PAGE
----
Thus Bangalore has entered a vicious cycle whereby the beginning of traffic congestion coupled with increasing ownership of private vehicles is fuelling urban sprawl and housing schemes in peripheral areas, which in turn is fuelling the private vehicle ownership and use. It is necessary to note that the infrastructure for others forms of public transportation such as bus, trains, and tut-tuts (three-wheelers) do exist: however for the reasons outlined above, major roads and private ownership of vehicles continue to rise and are a major concern.
32 4. Land use patterns and rent Following on from the previous section, a natural outcome of urbanisation is a decline in the use of land from traditional uses such as agriculture; which has definitely been the case in India. However, due to the extremely rapid pace of Bangalore’s development, the changes in land use patterns have also been extreme. The agricultural industry “decreased 69% in its share of the ross District Product of Bangalore between 1980-1993”.
33 Pivotal to the land use patterns consequent of the development of the Bangalore economy is that this has not dramatically changed the distribution of employment in the city, nor has it has it improved living conditions for the society as a whole. 34 “the disparity ratio of incomes between the first and the last quintile has changed in 10 years from 4. 9 in 1991 to 13. 6 in 2001, a significant jump that implies a profound change in the equilibrium of the city……(where) the richest 20% of the city’s inhabitants benefit from over half the city’s income, whereas the poorest 20% only see a negligible amount- 3. 8% of the total”.
35 Furthermore, the growth of the high-tech industry has been detrimental to the local employment development, with increased land values which have forced out small enterprise. The same can be said for individuals, where (as touched upon in the introduction of this paper) the major infrastructural changes have resulted in many low socio-economic sects of society being displaced and/or driven out. 5. Bangalore in context of broader Indian economy The impact of the rise of Bangalore, particularly in the IT sector, has been discussed, and has been indisputably crucial in the overall development of the Indian economy.
There is definitely an empirical basis for “continuing with and strengthening public policies for the promotion of a growth-oriented ICT sector and economic globalization”,36 however these are qualified by a multitude of unincorporated non-economic factors37 such as deeper social inequality and environmental concerns which have been discussed.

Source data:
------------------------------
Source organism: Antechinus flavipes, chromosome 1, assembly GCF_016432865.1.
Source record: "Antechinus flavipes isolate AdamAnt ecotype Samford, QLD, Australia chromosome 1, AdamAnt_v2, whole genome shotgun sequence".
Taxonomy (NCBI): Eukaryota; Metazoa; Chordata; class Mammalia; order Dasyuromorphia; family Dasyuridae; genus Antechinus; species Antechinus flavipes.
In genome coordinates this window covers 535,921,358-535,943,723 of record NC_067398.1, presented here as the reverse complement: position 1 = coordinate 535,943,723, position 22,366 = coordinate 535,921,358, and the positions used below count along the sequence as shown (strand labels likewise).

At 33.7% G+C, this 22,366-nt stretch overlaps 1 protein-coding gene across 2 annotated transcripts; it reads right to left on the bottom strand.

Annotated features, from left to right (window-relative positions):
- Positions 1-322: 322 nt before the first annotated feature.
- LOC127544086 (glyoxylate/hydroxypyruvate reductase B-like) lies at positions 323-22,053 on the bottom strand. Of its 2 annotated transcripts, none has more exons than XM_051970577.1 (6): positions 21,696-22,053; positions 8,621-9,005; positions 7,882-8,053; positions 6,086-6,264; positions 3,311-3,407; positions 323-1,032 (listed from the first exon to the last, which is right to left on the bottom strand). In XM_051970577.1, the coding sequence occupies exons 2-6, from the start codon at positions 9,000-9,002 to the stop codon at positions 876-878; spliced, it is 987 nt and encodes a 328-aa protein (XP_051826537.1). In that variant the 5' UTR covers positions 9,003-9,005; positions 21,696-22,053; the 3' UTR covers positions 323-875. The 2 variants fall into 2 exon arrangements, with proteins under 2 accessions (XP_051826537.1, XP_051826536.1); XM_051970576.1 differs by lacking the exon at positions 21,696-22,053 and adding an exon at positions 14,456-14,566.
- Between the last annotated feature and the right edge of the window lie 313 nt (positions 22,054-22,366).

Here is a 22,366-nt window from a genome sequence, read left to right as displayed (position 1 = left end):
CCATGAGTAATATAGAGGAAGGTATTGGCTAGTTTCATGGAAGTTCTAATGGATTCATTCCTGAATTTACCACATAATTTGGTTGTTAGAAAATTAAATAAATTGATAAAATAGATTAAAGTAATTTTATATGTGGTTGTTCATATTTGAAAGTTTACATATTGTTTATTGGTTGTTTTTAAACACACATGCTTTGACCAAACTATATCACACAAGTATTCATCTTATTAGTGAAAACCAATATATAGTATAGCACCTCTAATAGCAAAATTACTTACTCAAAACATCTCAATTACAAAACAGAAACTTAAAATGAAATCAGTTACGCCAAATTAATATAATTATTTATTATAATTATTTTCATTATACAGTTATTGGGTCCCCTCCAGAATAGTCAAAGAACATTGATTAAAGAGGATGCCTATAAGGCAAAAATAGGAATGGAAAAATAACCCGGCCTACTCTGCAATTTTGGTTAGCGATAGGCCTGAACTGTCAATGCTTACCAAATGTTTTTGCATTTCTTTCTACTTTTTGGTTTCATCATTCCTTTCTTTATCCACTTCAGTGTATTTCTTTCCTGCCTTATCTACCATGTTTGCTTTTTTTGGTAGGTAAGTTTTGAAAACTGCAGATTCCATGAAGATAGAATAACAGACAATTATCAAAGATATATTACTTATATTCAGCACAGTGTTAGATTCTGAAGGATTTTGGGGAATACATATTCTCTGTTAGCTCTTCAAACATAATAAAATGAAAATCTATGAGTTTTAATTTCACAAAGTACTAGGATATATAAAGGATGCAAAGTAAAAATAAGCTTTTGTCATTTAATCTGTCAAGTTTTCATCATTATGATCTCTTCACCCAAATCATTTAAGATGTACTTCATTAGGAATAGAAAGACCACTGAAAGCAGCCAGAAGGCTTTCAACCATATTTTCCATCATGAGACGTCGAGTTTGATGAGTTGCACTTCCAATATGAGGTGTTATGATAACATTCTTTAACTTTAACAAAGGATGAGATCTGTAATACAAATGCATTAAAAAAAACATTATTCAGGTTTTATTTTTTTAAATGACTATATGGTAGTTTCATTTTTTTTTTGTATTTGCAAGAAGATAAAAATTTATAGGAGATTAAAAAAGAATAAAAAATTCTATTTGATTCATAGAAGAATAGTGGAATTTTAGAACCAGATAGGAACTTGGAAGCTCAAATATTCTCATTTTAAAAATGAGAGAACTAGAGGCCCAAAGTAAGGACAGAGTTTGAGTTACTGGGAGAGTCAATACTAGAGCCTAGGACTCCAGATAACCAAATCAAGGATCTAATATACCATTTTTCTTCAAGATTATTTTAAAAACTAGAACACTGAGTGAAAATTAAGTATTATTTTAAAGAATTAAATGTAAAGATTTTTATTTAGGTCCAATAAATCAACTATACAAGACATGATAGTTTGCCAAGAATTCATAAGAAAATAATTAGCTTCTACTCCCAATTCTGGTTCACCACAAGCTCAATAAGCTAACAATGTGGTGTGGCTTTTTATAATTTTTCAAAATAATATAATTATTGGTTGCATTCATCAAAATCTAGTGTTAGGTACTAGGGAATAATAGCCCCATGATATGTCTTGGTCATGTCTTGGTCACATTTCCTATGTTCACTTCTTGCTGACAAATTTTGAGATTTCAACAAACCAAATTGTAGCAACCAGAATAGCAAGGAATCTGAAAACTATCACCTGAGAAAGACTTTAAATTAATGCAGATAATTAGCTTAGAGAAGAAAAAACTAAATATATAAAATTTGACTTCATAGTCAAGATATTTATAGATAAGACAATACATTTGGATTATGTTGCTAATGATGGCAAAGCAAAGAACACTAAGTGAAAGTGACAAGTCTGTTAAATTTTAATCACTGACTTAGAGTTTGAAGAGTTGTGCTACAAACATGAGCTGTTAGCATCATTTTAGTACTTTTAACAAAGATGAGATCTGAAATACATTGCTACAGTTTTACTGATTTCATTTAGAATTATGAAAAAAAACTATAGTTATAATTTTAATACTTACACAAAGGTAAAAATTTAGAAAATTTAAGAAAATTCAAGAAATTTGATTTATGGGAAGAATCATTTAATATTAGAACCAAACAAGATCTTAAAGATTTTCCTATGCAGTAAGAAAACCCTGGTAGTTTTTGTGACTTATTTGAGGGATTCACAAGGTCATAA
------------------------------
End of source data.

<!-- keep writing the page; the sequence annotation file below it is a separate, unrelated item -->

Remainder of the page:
Other advantages that were used as leverage include the high level of English skills of the active working population in Bangalore, which in conjunction with the low cost of their qualified human resources and other specific advantages such as the time-zone difference with the US (allowing round-the-clock tasks)38 placed the city in a superior position to competing IT hubs such as Ireland, Israel, etc. 39 However, with the development of the city as well as other parts of the region, and Bangalore’s move away from “’body shipping’ to more advanced forms of outsourcing and an emerging phase that seems to be relying on interactive learning and innovation as a means to upgrade value”,40 the dynamics have begun to change; the long-term impacts of which are still unknown.
6. Bangalore in context of broader Asian economy Although not too much data exists to accurately quantify the impact of the Bangalore economy in Asia, there is an abundance of qualitative material which suggests that the Asian regional economy has not only profited monetarily, but also particularly through the development process and strategies which have set the groundwork for Bangalore’s success; i. e. knowledge capital.
However, questions begin to rise about whether Bangalore’s impact upon the Indian economy may be challenged by its influence upon the Asian region, with the emergence of other countries seeking to replicate similar models of growth such as China. 41 Discussion of this will be undertaken due to the limited scope of this paper. 7. Conclusion: Bangalore- A Divided City “The glass walled computer-ready office complexes, exclusive malls and entertainment facilities that rival the best in the country contrast with the dense squatter settlements and their very poor services in central areas of the city”.
42 This paper has sought to give insight into the dynamic developments which have given rise to the booming growth of the city of Bangalore. These developments have been a product of the complex interplay of history and politics with the sociology and unique conditions within India and the region. However what this paper also highlights is that development is by no means a zero-sum game; and there are many grey areas which have a significant influence upon the holistic evaluation of the success of an economy: environmental impacts, societal impacts, issue of sustainability and sufficient regulatory mechanisms etc. In this aspect it
is clear that Bangalore, like many expanding cities particularly in the developing world, needs to dedicate much greater efforts to research and alternative sustainable strategies. I once again highlight that the above arguments have been an extremely humbling simplification of a very complex city and economy, and this paper by no means claims to understand all the material presented; rather it seeks to identify some of the major stepping stones of Bangalore’s development and raise the inevitable questions regarding the consequences, for as Socrates posits, “admitting one’s ignorance is the first step in acquiring knowledge”.